William Gibson’s most recent novel Agency, describes a type of “many worlds” tapestry of a multiverse as it exists after a catastrophe called “The Jackpot”. The main character’s POV takes place from within one of these “stubs” as they are called, which for some reason forked off from the “real” Earth timeline sometime after the 2016 US election.
Although Gibson doesn’t exactly strike me as a MAGA guy in real life, it is interesting to note that in the story, the “real” Earth timeline is one in which it’s implied that Hillary Clinton won the 2016 election (neither “Clinton” or “Trump” are mentioned by name anywhere in the book). However, it’s also the timeline in which a global thermonuclear war erupted around the Syrian conflict.
It is this outcome which the protagonists, some of which are covert operatives from our future, are seeking to nudge the other stubs away from. In other words, it’s classic William Gibson, who’s enduring quip “The future is here, it’s just unevenly distributed” has probably garnered even more relevance of late.
Last night I made the mistake of putting Ben Hunt’s The Long Now Part 2 on a tablet and brought it to bed to read. My kid had an early morning soccer practice at school today and the plan was I’d read this before turning in early. By the end of it I couldn’t sleep.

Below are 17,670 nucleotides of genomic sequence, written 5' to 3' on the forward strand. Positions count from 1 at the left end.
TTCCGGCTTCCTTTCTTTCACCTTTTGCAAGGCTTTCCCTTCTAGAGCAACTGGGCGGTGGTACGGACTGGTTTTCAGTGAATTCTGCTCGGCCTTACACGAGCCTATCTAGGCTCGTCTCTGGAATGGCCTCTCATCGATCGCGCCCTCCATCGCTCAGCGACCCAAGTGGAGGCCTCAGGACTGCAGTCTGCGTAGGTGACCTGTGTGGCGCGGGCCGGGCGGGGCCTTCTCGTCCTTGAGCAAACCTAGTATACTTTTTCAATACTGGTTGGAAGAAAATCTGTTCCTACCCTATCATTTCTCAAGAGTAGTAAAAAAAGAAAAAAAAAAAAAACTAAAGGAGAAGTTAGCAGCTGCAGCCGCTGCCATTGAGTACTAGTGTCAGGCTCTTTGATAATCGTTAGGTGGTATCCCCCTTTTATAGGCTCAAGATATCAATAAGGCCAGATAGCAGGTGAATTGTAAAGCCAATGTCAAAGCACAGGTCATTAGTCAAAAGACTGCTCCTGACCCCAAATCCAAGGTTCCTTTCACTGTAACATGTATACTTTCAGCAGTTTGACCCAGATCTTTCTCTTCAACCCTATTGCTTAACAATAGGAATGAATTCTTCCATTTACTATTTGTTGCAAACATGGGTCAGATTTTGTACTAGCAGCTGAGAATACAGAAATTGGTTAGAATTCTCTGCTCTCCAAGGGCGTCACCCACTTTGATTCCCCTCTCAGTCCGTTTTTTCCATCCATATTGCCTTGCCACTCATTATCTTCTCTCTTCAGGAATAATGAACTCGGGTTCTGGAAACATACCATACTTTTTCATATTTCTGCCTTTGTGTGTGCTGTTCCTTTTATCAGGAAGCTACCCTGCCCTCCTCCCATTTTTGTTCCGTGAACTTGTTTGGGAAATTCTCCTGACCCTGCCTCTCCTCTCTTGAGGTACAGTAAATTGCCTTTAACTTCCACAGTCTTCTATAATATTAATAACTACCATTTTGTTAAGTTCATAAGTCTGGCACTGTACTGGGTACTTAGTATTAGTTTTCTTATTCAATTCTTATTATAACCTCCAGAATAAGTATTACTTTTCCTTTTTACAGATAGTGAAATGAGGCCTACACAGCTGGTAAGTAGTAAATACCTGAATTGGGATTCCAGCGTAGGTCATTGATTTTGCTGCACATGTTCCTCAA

It articulated something I’ve been grappling with for so long, so clearly and so lucidly that it got my mind racing. I’m sure you all know how it is when you’re galvanized by an idea at night. You lie there in bed with your brain completely overclocked, scribbling in a notebook beside the bed. I ended up padding over to my office and emailing Mr. Hunt around midnight and he gave me permission to attach a PDF of the The Long Now Part 2 with the email I’m sending my list. It’s also online at the EpsilonTheory website.
From the very opening line, I should have known I was in for a sleepless night….
As some of you may know, I run a small boutique audiobook publisher called SpokenTome.media and the first few audiobooks we did were by socio-economic commentator Charles Hugh Smith.
We just finished three more of Charles’ books, so it was an opportune time to have him back on for another podcast.